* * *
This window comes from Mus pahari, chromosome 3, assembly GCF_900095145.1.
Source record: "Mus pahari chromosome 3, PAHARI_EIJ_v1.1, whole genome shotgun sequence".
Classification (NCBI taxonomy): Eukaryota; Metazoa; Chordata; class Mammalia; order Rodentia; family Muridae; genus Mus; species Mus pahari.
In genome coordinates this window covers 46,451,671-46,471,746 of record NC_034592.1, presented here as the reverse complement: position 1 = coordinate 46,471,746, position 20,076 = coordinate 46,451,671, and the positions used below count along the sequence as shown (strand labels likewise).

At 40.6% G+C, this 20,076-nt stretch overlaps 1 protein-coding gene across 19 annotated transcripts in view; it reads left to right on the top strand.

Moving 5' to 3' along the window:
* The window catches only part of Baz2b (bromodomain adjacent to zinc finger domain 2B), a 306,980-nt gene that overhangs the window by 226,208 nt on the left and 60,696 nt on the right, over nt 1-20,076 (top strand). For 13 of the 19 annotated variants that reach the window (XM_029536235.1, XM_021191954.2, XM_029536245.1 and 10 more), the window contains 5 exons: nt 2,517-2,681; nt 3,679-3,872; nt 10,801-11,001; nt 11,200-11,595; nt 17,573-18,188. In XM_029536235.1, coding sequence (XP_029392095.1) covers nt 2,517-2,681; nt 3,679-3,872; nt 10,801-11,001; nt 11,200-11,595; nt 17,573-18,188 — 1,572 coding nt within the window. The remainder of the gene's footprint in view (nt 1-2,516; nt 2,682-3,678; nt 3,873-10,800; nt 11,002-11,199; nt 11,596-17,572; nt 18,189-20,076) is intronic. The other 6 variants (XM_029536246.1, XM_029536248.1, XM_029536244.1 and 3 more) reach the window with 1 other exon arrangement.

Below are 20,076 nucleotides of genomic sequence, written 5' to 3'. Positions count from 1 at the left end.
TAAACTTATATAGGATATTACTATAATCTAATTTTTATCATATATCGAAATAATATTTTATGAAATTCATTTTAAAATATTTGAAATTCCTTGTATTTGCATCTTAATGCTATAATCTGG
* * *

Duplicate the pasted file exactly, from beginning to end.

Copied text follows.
This window comes from Mus pahari, chromosome 3, assembly GCF_900095145.1.
Source record: "Mus pahari chromosome 3, PAHARI_EIJ_v1.1, whole genome shotgun sequence".
Classification (NCBI taxonomy): Eukaryota; Metazoa; Chordata; class Mammalia; order Rodentia; family Muridae; genus Mus; species Mus pahari.
In genome coordinates this window covers 46,451,671-46,471,746 of record NC_034592.1, presented here as the reverse complement: position 1 = coordinate 46,471,746, position 20,076 = coordinate 46,451,671, and the positions used below count along the sequence as shown (strand labels likewise).

At 40.6% G+C, this 20,076-nt stretch overlaps 1 protein-coding gene across 19 annotated transcripts in view; it reads left to right on the top strand.

Moving 5' to 3' along the window:
* The window catches only part of Baz2b (bromodomain adjacent to zinc finger domain 2B), a 306,980-nt gene that overhangs the window by 226,208 nt on the left and 60,696 nt on the right, over nt 1-20,076 (top strand). For 13 of the 19 annotated variants that reach the window (XM_029536235.1, XM_021191954.2, XM_029536245.1 and 10 more), the window contains 5 exons: nt 2,517-2,681; nt 3,679-3,872; nt 10,801-11,001; nt 11,200-11,595; nt 17,573-18,188. In XM_029536235.1, coding sequence (XP_029392095.1) covers nt 2,517-2,681; nt 3,679-3,872; nt 10,801-11,001; nt 11,200-11,595; nt 17,573-18,188 — 1,572 coding nt within the window. The remainder of the gene's footprint in view (nt 1-2,516; nt 2,682-3,678; nt 3,873-10,800; nt 11,002-11,199; nt 11,596-17,572; nt 18,189-20,076) is intronic. The other 6 variants (XM_029536246.1, XM_029536248.1, XM_029536244.1 and 3 more) reach the window with 1 other exon arrangement.

Below are 20,076 nucleotides of genomic sequence, written 5' to 3'. Positions count from 1 at the left end.
TAAACTTATATAGGATATTACTATAATCTAATTTTTATCATATATCGAAATAATATTTTATGAAATTCATTTTAAAATATTTGAAATTCCTTGTATTTGCATCTTAATGCTATAATCTGG